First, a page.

“Are you homeschooling because of COVID?” The lady who had come to do some work at our house asked with a knowing nod.

“No, that has been our plan all along,” I answered with a cheery smile.

Her face looked a little concerned. “Do you plan to homeschool all the way through?”

I’d heard the question often enough not to be thrown by the credulity in her voice.

“Yes, that’s the plan!”

“I guess that’s not the worst thing . . .” her voice trailed off.

Homeschool families are used to the oddest of encounters—and the responding to the advice and input from strangers on their education choices. But what if we took “unsurprised” responses to the next level?

When we were younger, my mother taught us 1 Peter 3:15, “but in your hearts honor Christ the Lord as holy, always being prepared to make a defense to anyone who asks you for a reason for the hope that is in you; yet do it with gentleness and respect.”

Now, this verse primarily applies to the gospel: be ready always to share Christ and the reason for the hope you have. But this instruction can more broadly apply to giving gracious responses to people who question other areas of life.

I must admit, the gentleness and respect part of that verse tends to be where I struggle the most—which is probably why the verse admonishes us in the first place to “prepare” for our answers. I’m going to share a few common questions I’ve been asked, and the responses I try to share.

“Wow you have your hands full!”

This phrase is a common go-to when people see me out and about with all four of my boys who range in age from 7 to 3. Sometimes, we are passing so quickly, I don’t have time for anything more than the response, “and my heart, too!”

When I have a little more time, I like to elaborate: “my boys are such a precious gift, I treasure the time I have to nurture them into productive members of society.” Or if their voice is especially saucy, sometimes I’ll add the reminder, “I know so many people who struggle with fertility—I am so blessed to have four little blessings from above.”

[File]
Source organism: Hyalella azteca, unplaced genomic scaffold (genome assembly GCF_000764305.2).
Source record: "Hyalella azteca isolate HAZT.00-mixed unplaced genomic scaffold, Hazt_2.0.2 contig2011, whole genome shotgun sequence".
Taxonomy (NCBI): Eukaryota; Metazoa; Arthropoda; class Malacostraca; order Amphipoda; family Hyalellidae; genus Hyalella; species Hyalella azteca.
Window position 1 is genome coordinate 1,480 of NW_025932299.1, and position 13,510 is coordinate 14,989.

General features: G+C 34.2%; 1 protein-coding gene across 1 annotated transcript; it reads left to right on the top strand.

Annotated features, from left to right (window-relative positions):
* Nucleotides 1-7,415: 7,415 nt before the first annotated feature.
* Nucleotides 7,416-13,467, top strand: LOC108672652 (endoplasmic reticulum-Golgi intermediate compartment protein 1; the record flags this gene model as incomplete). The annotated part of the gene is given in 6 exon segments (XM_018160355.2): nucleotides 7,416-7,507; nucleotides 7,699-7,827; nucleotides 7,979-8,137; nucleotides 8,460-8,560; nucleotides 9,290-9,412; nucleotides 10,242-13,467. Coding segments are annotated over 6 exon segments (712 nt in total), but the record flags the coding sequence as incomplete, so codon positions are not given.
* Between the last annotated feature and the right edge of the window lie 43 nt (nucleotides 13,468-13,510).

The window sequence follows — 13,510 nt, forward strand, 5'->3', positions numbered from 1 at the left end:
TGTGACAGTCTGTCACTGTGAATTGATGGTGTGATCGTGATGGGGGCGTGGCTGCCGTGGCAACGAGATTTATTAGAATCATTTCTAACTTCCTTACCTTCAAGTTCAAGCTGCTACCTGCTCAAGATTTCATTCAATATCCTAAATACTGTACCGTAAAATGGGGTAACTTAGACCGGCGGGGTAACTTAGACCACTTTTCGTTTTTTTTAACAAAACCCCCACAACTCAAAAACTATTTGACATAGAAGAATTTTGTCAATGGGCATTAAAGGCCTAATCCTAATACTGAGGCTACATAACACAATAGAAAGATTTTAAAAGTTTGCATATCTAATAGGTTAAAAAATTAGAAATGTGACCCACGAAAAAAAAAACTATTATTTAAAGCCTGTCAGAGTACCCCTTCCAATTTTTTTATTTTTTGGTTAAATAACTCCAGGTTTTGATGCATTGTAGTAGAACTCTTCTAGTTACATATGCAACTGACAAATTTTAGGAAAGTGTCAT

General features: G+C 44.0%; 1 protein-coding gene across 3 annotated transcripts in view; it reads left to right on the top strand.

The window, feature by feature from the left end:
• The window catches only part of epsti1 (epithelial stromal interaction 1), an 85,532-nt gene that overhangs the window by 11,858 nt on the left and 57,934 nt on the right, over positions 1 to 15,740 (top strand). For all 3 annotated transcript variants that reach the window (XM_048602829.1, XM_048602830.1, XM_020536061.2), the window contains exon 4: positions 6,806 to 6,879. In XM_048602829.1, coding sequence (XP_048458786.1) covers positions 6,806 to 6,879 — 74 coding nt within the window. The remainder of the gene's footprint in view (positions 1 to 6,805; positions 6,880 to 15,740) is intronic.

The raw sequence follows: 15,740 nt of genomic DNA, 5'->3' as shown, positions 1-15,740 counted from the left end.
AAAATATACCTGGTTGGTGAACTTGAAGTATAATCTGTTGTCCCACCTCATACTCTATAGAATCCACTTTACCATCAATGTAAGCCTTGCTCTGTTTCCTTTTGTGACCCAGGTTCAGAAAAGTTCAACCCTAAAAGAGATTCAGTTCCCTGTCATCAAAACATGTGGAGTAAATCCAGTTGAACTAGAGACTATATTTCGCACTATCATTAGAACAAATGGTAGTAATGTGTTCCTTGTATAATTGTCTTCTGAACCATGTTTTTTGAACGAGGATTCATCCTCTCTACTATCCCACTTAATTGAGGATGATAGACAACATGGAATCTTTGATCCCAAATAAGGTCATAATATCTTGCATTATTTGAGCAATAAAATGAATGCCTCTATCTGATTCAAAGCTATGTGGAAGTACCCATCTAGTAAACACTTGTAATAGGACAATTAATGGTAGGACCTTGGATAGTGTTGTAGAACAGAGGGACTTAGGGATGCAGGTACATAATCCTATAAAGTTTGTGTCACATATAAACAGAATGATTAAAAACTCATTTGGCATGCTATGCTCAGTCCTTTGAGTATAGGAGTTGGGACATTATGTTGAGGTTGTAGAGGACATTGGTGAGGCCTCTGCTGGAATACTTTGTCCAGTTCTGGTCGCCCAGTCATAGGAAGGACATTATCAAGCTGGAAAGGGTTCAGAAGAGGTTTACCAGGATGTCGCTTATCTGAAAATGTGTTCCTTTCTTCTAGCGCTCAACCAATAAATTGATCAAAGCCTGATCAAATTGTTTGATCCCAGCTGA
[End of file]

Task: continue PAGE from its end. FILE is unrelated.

“Do you really plan to homeschool all the way through high school?”

For now, the answer is definitely, “yes.” But rather than dismissing their intrigue with our education and lifestyle choices, I like to have a few perks of homeschooling rolled into my “prepared” answer. “I love the time I get to spend learning alongside my boys, and homeschooling allows us flexibility in our schedules and in pursuing our passions.”

Usually, that response invites people to continue the conversation with more questions, rather than shutting them down with a short, snippy, defensive response.

“I don’t think I could do that!”

While that one is less of a question, and more of a statement, my prepared response is, “I can’t do it all either—we definitely have to prioritize our schedule, but even the things I do get done are only possible with God’s grace and support from my husband, our family, and our community.”

“Have you thought about socialization?”

As an extreme extrovert who enjoyed my own homeschool experience, this question always puzzled me. In addition to a house full of siblings, we made friends at church, co-op classes, community orchestra, and community sports. Also, my mother encouraged us to develop social skills interacting with adults and peers as we ran errands, participated in political functions, and hosted other families at our house for dinner.

Summing up all the potential for homeschoolers to socialize can be quite a mouthful. Preparation is key to summarizing socialization for inquiring minds, “In addition to traditional schooling, we take every opportunity to teach our children about proper interactions with peers and other adults—from community events to playdates or co-ops. I appreciate the opportunity to intervene and guide them through polite interactions with adults, and through mature responses to conflict rather than hoping they find their way in a pack of peers.”

No matter the awkward question you regularly encounter, thinking through your response in advance gives you an opportunity to focus on grace and gentleness, rather than kicking yourself with what you “should have said” as you finish your day. In addition to easing dicomfort, thinking through responses in advance can help you capitalize on opportunities to share the truth of the gospel—or be an encouragement to others.